gp1 = factor(rep(1:2, each = 10)),
  gp2 = factor(rep(c("A", "B"), each = 5))
)
# base plot
q0 <- ggplot(DF2, aes(x = x, y = y, colour = gp1, shape = gp2)) +
  geom_point(size = 3)

q0
q0 + theme(legend.position = "top")
q0 + theme(legend.position = "top", legend.box = "horizontal")
q0 + theme(legend.box = "horizontal")
q0 + theme(legend.direction = "horizontal", legend.box = "vertical")

plot of chunk legend-box-base plot of chunk legend-box-base plot of chunk legend-box-base plot of chunk legend-box-base plot of chunk legend-box-base

We now turn to consideration of legend theme elements that are associated with the legend grob itself. We begin with an example that shows how to modify the legend background:

p0 +
  theme(
    legend.background = element_rect(
      fill = "lemonchiffon",
      color = "black",
      size = 2,
      linetype = "longdash"
    )
  )

plot of chunk legend-background-ex

The code chunk below shows two ways of modifying the size of a legend key. The first call uses equal key width and key height (left)while the second call allows one to specify key width and key height independently (right).

p0 + theme(
  legend.key = element_rect(fill = "black", colour = "yellow"),
  legend.key.size = unit(0.5, "in")
)
p0 + theme(
  legend.key = element_rect(fill = "yellow", color = "orange"),
  legend.key.width = unit(0.5, "in"),
  legend.key.height = unit(0.2, "in")
)

plot of chunk legend-key-ex plot of chunk legend-key-ex

This code chunk illustrates how one can modify the legend key labels and then to modify the justification of the legend text.

p0 + theme(legend.text = element_text(
  face = "bold", size = 15, angle = 90, colour = "magenta"
))
last_plot() + theme(legend.text.align = 1)

plot of chunk legend-text-ex plot of chunk legend-text-ex

The next example modifies properties of the legend title. The second call shows that the legend.title.align element doesn't work in the release candidate: the title disappears altogether, just as the legend key labels disappear when legend.text.align is invoked.

p0 + theme(legend.title =
    element_text(face = "italic", size = 12, angle = 45, color = "grey70") )
last_plot() + theme(legend.title.align = 0)

plot of chunk legend-title-ex plot of chunk legend-title-ex

Panel attributes

Panel elements are associated with the graphics region in a ggplot. In faceted ggplots, these elements apply uniformly to each graphics panel.

Element Theme function Unit Description
panel.background rect background of graphics region
panel.border rect border of graphics region
panel.grid.major line major grid lines
panel.grid.minor line minor grid lines
panel.margin lines margin between facets

In the new theming system, both panel.grid.major and panel.grid.minor can be controlled in either the x or y direction. This will be illustrated in the examples below.

The first code chunk below compares the modifications to a graphics panel that take place when panel.background is called vis a vis panel.border. Both theme elements are modified by element_rect(), but the same calls to element_rect() produce very different outcomes.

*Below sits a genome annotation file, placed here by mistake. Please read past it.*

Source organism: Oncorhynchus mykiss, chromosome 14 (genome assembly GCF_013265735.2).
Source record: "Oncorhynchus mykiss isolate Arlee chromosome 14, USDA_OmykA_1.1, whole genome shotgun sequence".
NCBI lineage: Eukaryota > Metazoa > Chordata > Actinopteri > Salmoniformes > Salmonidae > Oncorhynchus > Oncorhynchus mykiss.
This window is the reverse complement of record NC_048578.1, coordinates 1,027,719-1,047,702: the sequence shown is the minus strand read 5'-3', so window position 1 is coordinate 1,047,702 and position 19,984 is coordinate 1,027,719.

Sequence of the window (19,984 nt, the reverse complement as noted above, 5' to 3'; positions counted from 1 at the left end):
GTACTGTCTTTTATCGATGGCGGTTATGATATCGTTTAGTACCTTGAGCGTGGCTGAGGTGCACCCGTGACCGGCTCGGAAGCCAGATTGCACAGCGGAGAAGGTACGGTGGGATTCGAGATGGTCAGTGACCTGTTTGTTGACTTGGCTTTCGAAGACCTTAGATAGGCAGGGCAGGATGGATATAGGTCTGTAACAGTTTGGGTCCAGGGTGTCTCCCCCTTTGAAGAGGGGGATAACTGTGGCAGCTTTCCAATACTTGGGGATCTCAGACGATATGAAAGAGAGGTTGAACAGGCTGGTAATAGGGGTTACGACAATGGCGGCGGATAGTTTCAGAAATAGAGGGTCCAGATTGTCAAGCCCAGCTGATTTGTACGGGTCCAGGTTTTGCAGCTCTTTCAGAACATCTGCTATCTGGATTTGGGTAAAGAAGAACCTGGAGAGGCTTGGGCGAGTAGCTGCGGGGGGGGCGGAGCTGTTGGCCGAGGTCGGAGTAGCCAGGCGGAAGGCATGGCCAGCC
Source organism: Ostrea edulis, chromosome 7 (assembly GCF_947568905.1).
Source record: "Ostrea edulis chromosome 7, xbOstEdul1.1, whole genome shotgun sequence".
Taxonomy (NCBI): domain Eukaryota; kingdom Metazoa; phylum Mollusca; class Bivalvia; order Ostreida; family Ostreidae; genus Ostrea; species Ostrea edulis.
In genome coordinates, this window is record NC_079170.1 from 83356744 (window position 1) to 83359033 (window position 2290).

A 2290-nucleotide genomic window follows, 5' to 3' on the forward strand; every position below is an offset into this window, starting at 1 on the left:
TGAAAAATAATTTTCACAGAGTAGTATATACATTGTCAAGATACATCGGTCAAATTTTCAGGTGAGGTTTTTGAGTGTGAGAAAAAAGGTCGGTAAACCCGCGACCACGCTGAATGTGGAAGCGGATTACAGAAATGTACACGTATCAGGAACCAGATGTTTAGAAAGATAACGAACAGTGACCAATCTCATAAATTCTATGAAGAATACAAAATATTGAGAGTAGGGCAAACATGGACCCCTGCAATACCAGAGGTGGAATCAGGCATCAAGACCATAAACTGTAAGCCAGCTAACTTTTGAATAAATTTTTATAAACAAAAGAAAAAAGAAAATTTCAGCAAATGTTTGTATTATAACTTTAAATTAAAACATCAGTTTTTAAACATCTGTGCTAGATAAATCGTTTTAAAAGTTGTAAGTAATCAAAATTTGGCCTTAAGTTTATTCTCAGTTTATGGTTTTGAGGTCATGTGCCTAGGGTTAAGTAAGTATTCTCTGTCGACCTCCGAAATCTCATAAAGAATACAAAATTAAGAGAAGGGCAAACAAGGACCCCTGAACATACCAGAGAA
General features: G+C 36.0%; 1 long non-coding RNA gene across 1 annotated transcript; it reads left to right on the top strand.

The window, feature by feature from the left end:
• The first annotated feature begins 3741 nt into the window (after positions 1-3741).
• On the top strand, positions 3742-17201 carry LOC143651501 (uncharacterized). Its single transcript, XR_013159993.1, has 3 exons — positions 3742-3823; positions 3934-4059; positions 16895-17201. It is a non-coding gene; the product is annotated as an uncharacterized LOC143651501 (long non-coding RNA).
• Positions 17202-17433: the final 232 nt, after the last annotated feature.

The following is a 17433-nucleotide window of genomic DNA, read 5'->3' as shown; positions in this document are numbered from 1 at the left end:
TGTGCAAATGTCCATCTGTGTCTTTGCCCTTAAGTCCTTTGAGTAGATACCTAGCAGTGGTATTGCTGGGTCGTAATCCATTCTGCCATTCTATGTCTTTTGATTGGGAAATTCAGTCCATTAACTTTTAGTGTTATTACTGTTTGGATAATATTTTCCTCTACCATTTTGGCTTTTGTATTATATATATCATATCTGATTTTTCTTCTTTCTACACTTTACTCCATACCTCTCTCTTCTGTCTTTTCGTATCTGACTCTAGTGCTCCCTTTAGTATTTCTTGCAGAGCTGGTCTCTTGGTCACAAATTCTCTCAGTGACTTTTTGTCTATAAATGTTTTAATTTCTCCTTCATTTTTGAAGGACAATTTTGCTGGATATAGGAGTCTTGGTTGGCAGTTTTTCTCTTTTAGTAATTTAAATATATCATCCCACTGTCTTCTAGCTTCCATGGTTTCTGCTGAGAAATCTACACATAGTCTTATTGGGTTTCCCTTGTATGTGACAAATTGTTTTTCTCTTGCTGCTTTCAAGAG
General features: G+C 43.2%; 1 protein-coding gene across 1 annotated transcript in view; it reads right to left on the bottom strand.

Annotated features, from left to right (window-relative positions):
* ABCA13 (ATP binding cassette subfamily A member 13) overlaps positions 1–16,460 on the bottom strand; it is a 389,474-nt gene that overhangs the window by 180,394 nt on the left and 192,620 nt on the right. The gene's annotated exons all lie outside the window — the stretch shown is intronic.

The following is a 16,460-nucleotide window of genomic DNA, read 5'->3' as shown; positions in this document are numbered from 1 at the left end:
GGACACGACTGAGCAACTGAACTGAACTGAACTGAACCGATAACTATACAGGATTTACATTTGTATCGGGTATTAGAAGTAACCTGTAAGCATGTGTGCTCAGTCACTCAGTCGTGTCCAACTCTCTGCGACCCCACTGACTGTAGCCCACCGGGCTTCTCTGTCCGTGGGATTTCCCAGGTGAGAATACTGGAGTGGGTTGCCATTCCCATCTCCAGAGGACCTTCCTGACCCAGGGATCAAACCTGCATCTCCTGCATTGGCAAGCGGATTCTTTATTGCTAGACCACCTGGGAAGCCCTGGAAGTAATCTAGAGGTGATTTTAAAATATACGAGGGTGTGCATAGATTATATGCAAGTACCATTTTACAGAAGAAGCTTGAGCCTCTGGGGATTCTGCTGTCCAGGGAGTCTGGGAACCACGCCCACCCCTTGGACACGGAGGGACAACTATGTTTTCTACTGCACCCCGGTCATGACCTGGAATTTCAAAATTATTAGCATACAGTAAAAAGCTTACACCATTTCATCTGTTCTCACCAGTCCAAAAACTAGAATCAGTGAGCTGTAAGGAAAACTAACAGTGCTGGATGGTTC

p + theme(
  panel.background = element_rect(fill = "navy", color = "orange", size = 2)
)
p + theme(
  panel.border = element_rect(fill = "navy", colour = "orange", size = 2)
)

plot of chunk panel-bkgd-ex plot of chunk panel-bkgd-ex

This occurs because panel.border differs from panel.background: the former is implemented by drawing a rectangle on top of the graphics panel. The fix is to set the fill color to NA:

p + theme(
  panel.border = element_rect(fill = NA, colour = "orange", size = 2)
)

plot of chunk panel-border-fix

The next set of examples modifies the major and minor grid lines in a ggplot. The advantage gained by inheritance in the new theming system is that one can now modify grid lines in one direction.

The first call below modifies the color and thickness of the major grid lines in both directions, but then eliminates the major grid lines in the x direction only using element_blank(), which is used to suppress drawing of a particular theme element. The second call eliminates the minor grid lines in both directions, since both panel.grid.minor.x and panel.grid.minor.y inherit from panel.grid.minor. The last call modifies the linetype of the minor grid lines in both directions, and modifies the background fill color to make the change more apparent.

p + theme(
  panel.grid.major = element_line(color = "gray60", size = 0.8),
  panel.grid.major.x = element_blank(),
  legend.position = "none"
)

p + theme(
  panel.grid.minor = element_blank()
)

p + theme(
  panel.background = element_rect(fill = "lightblue"),
  panel.grid.minor = element_line(linetype = "dotted"),
  legend.position = "none"
)

plot of chunk panel-grid-ex plot of chunk panel-grid-ex plot of chunk panel-grid-ex